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By Rose Hoban, RN

For close to two decades, nurses have been ranked as the most honest and trustworthy profession in the U.S. but with the coronavirus epidemic sweeping the country, there’s a new gravity to how people are thinking about the nation’s 2.8 million nurses. 

“Nurses are really at the forefront of caring for these COVID patients,” said Cathy Madigan, chief nurse executive at UNC Health. 

During a media briefing Wednesday morning, Madigan noted that even before the onset of the coronavirus epidemic, the World Health Organization designated 2020 as the Year of the Nurse and Midwife in honor of the 200th birthday of Florence Nightingale. 

“It really couldn’t come at a better time to be the year of the nurse,” Madigan said. 

When I was still a practicing nurse prior to 2005, the most I ever received for National Nurses Day was an insulated mug with my agency’s logo on it and a tag that said, “Thank you!” For years, nurses have endured boom and bust cycles where salaries went up during shortages, and then were summarily let go when times got tough for hospitals. 

The ‘90s were a particularly turbulent time for nurses. I was laid off my first nursing job at Children’s National Medical Center in Washington, D.C., along with everyone else in my unit, two weeks before Christmas 1992 — the same week executives at the hospital gave themselves bonuses. 

This year’s celebration of nurses comes at a perilous, yet promising time for nurses. Many fear for their health as they walk into work situations where they may not have enough protective equipment.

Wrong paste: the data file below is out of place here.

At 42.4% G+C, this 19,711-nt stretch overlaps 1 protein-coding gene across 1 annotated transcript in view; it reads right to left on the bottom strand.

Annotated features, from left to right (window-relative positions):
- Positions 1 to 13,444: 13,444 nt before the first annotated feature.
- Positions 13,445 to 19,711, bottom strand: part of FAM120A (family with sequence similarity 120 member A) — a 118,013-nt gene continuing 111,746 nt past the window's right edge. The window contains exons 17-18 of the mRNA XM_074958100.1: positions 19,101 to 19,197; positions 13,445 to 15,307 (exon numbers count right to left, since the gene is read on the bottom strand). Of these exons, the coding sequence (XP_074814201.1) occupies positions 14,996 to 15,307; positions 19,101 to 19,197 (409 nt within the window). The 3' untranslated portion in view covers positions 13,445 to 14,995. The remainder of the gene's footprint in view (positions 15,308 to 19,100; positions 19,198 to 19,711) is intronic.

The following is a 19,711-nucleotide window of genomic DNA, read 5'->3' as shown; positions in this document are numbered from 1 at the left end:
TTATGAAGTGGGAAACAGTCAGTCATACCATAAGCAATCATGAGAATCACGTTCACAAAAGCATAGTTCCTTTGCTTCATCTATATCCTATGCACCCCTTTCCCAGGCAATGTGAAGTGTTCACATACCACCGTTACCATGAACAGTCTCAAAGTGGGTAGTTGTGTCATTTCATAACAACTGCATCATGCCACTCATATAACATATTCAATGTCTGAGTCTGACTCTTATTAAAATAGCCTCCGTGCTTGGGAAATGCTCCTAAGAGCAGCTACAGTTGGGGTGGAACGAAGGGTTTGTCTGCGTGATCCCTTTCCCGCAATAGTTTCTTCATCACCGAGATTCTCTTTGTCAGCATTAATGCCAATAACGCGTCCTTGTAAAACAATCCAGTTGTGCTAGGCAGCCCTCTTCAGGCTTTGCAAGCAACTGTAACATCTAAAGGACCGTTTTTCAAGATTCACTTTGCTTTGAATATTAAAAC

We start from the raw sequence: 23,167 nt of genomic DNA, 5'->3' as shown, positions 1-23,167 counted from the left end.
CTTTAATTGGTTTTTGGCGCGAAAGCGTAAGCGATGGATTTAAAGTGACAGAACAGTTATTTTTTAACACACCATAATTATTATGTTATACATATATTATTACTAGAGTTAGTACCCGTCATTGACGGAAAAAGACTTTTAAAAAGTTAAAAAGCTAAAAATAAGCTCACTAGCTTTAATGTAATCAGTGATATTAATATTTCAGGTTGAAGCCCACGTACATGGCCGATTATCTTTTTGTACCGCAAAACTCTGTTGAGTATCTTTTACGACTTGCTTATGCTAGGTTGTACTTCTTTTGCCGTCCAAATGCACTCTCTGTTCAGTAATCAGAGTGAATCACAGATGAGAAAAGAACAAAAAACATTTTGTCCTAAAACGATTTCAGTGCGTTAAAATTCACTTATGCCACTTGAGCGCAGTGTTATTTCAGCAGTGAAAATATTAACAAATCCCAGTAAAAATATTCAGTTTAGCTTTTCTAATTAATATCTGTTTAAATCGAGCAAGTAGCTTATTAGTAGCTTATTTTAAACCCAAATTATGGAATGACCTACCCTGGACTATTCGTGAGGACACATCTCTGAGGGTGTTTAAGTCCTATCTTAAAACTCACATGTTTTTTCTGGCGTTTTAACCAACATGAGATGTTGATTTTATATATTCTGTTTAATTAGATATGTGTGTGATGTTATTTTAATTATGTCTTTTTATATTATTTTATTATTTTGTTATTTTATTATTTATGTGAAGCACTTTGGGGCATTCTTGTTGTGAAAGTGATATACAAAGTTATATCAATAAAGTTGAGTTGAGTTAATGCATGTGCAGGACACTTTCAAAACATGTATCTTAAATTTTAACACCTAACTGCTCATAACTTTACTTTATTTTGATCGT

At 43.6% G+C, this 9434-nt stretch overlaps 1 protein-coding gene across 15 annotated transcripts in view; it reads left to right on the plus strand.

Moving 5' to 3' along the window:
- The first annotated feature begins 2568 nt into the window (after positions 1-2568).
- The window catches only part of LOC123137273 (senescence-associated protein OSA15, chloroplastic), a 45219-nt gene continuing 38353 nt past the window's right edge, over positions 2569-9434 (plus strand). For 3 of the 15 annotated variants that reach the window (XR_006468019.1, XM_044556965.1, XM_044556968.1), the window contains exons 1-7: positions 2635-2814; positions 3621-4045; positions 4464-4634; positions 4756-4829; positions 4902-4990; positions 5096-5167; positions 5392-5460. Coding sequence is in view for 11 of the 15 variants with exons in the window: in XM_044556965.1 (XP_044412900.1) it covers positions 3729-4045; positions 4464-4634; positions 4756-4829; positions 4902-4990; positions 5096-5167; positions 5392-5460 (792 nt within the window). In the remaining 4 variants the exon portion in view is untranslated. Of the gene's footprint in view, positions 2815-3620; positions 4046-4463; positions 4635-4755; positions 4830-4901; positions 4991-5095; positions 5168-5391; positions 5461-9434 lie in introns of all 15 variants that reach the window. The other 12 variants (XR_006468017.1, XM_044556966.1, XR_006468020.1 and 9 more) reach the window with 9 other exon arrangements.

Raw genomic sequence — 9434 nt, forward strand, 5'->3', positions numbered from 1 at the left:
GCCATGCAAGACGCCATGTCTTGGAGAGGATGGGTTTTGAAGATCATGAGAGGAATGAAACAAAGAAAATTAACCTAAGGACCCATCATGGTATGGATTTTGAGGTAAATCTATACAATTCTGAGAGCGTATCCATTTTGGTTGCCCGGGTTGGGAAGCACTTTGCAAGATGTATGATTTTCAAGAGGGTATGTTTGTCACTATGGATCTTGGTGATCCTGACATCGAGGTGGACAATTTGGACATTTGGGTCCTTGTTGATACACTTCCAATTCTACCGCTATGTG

At the same time, the recognition of the nurses’ work during the pandemic could be an inspiration for a new generation to follow in their white shoes.  

Challenges in long-term care

There are many kinds of settings for nurses to work. Madigan leads nurses at a large academic medical institution that is relatively well-organized, funded and staffed. 

But just under half of the North Carolinians dying of COVID-19 infections have done so in long-term care facilities, a large number of those deaths have occurred in facilities that were chronically understaffed. 

“We are not paying enough attention to the staffing issues in long-term care facilities,” said Erin Fraher, who studies health care workforce issues at the Sheps Center for Health Policy Research at UNC Chapel Hill. “This is where we see the rising COVID rates, we may see them particularly in rural communities.”

Fraher noted that these long-term care facilities, while often staffed by people who are passionate about serving seniors in their community, are often less attractive places to work than a well-appointed hospital, which tends to attract younger nurses. 

 

Setting

Age
A – Hospital
43.6
B – Ambulatory Care Setting
47.8
C – Public Health
49.2
D – Occupational Health
53.9
E – Insurance Claims/Benefits
48.5
F – Nursing Home/Extended Care/Ass’t Living Facility
50.5
G – Home Health/Hospice
50.2
H – Academic Setting
53.4

Registered Nurse Ages by Setting – data courtesy Erin Fraher, Sheps Center, UNC Chapel Hill